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My research centers on three broad substantive interests in international political economy (IPE). The centerpiece of my research program is understanding the ways in which politics of trade and finance overlap and interact to produce global patterns of economic development. I'm also interested in how international economic cooperation and domestic politics shape and constrain one another. Finally, some of my works in progress reflect my interest in the earlier history of global capital markets, critical historical junctures of financial institutional change and their intersection with comparative political economy and/or international conflict. Beyond my substantive interests in international relations, I am invested in adopting network science to applicable topics in IPE. 

[Book Project] Varieties of Globalization: Trade Openness, Bank Lobbying, and the Political Economy of Financial Liberalization

One conventional wisdom of the international political economy literature is that finance follows trade. There are substantial variations, however, among countries that are similarly integrated into the global economy that have chosen different levels of financial liberalization. Why do some countries develop larger, deeper, and more globalized financial markets than others? I examine this question with a new framework that studies how a country's position in the global trading system shapes domestic banks' incentive to lobby for financial market policies.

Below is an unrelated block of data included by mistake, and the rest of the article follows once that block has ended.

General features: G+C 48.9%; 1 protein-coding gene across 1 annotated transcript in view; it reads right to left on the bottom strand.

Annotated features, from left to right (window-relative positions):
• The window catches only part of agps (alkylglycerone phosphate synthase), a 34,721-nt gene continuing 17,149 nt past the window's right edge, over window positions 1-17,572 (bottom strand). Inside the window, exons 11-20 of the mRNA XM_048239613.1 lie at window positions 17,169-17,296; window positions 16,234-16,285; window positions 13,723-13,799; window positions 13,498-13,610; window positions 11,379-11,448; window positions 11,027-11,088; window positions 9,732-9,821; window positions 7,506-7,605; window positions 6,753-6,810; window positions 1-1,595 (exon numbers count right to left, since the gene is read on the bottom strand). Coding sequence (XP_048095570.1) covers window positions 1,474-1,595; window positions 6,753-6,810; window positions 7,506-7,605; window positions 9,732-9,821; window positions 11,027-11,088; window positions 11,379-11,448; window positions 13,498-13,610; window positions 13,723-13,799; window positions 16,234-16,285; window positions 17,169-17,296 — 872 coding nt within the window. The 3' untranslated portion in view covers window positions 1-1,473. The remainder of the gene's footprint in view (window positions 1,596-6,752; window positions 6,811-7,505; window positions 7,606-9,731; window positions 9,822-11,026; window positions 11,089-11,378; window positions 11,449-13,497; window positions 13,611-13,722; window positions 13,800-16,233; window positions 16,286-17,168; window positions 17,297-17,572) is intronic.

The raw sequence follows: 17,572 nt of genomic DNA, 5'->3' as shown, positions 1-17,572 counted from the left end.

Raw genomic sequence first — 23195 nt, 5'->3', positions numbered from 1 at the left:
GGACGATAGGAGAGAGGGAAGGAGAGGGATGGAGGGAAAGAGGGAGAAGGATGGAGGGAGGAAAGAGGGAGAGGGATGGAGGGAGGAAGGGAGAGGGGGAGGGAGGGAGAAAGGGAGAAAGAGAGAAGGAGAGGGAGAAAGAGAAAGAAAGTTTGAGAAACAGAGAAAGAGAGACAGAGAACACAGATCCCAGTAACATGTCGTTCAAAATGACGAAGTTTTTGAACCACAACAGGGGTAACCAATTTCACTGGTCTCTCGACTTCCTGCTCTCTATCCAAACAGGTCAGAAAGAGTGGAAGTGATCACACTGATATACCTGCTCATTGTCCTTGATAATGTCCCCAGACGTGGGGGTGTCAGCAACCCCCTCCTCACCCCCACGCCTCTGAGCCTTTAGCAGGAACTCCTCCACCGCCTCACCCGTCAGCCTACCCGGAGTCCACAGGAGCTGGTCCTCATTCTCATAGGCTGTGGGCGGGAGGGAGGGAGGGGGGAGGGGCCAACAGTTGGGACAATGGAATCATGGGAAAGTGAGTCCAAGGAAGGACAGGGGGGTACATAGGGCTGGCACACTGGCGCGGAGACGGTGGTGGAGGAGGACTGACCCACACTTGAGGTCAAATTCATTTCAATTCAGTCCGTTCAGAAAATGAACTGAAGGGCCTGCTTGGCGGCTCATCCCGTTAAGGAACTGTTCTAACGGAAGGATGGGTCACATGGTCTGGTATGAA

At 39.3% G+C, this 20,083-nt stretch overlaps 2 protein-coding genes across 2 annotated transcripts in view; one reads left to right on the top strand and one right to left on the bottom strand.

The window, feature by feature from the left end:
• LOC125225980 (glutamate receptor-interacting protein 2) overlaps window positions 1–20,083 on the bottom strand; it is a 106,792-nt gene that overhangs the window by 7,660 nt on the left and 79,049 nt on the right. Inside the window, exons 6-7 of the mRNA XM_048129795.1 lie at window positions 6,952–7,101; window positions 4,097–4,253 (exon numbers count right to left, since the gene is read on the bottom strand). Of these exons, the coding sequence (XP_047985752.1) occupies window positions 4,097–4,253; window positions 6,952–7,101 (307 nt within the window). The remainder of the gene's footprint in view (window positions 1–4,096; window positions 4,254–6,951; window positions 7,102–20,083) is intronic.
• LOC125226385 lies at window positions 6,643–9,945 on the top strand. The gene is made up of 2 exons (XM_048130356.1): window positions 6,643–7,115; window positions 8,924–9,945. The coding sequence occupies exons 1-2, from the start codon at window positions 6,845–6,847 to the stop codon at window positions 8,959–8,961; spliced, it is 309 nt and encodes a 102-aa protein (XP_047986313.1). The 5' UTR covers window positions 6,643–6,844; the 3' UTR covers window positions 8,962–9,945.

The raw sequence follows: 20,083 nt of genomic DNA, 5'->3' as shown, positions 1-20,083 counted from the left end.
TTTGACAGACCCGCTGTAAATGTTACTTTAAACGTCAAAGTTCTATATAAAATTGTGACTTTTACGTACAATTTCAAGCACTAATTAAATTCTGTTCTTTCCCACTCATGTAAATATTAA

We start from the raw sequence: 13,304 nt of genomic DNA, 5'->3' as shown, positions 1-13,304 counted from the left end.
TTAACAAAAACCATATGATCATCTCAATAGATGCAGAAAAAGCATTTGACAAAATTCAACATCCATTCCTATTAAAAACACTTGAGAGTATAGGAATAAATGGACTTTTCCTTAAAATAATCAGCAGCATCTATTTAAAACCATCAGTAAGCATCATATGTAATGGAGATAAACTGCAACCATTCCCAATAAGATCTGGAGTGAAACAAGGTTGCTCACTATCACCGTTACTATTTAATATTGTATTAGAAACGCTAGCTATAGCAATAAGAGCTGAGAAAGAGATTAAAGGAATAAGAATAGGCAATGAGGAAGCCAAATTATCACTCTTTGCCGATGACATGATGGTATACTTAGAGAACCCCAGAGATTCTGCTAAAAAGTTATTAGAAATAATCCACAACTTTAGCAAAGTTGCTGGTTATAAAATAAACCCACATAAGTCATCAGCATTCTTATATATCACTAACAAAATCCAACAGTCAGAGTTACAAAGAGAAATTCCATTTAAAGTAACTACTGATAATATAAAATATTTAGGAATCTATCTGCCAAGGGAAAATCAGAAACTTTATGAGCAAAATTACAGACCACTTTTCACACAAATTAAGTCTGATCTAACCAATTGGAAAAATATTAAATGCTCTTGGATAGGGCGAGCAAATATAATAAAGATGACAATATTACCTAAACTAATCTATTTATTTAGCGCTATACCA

International Cooperation during Economic Shocks: The Political Consequences of US Currency Swap Arrangements (with Sujeong Shim[current version]

Can international cooperation affect public opinion and possibly reverse the anti-incumbent sentiments during economic shocks? We examine this question by analyzing the effect of the US Federal Reserve’s Currency Swap Arrangements (CSAs). We find that governments with Fed CSAs enjoy stronger public support during times of crises than those without CSAs.

Divided We Fall, United We Prosper? Partisan Politics in the Negotiation of Bilateral Investment Treaties (with Andrew McWard) [current version]

How does domestic partisanship affect international cooperation? We evaluate the success of international cooperation outcomes in terms of formation and durability of  bilateral investment treaties (BITs). Democracies form BITs to generate a credible commitment against future regulation of foreign investment. But the success of this commitment is conditioned by the partisanship of the leading executive and the subsequent size of their legislative win-set at the time of signing the treaty.